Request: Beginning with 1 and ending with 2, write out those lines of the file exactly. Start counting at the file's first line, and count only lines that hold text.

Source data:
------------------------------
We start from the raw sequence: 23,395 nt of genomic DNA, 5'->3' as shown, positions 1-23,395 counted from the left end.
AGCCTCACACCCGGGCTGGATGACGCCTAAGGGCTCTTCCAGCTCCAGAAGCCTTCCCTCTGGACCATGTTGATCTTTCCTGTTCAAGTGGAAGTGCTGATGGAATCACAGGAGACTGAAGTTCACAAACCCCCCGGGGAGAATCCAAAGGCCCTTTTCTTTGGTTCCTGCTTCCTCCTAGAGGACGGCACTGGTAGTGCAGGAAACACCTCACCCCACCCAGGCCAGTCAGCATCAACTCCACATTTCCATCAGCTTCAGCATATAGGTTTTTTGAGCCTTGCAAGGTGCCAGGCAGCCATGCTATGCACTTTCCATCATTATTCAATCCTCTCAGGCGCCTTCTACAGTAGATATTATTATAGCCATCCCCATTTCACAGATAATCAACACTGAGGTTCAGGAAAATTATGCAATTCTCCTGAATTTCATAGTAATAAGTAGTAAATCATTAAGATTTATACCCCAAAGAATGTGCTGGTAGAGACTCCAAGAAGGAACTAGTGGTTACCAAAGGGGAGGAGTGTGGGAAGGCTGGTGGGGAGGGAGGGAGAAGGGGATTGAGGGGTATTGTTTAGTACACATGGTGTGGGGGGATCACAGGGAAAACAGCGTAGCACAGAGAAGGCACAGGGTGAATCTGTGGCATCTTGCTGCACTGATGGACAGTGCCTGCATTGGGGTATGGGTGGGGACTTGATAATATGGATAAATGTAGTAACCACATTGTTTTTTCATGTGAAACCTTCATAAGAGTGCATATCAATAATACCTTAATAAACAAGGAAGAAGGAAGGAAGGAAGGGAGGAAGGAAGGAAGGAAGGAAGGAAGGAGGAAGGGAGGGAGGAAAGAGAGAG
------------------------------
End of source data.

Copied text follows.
We start from the raw sequence: 23,395 nt of genomic DNA, 5'->3' as shown, positions 1-23,395 counted from the left end.
AGCCTCACACCCGGGCTGGATGACGCCTAAGGGCTCTTCCAGCTCCAGAAGCCTTCCCTCTGGACCATGTTGATCTTTCCTGTTCAAGTGGAAGTGCTGATGGAATCACAGGAGACTGAAGTTCACAAACCCCCCGGGGAGAATCCAAAGGCCCTTTTCTTTGGTTCCTGCTTCCTCCTAGAGGACGGCACTGGTAGTGCAGGAAACACCTCACCCCACCCAGGCCAGTCAGCATCAACTCCACATTTCCATCAGCTTCAGCATATAGGTTTTTTGAGCCTTGCAAGGTGCCAGGCAGCCATGCTATGCACTTTCCATCATTATTCAATCCTCTCAGGCGCCTTCTACAGTAGATATTATTATAGCCATCCCCATTTCACAGATAATCAACACTGAGGTTCAGGAAAATTATGCAATTCTCCTGAATTTCATAGTAATAAGTAGTAAATCATTAAGATTTATACCCCAAAGAATGTGCTGGTAGAGACTCCAAGAAGGAACTAGTGGTTACCAAAGGGGAGGAGTGTGGGAAGGCTGGTGGGGAGGGAGGGAGAAGGGGATTGAGGGGTATTGTTTAGTACACATGGTGTGGGGGGATCACAGGGAAAACAGCGTAGCACAGAGAAGGCACAGGGTGAATCTGTGGCATCTTGCTGCACTGATGGACAGTGCCTGCATTGGGGTATGGGTGGGGACTTGATAATATGGATAAATGTAGTAACCACATTGTTTTTTCATGTGAAACCTTCATAAGAGTGCATATCAATAATACCTTAATAAACAAGGAAGAAGGAAGGAAGGAAGGGAGGAAGGAAGGAAGGAAGGAAGGAAGGAGGAAGGGAGGGAGGAAAGAGAGAG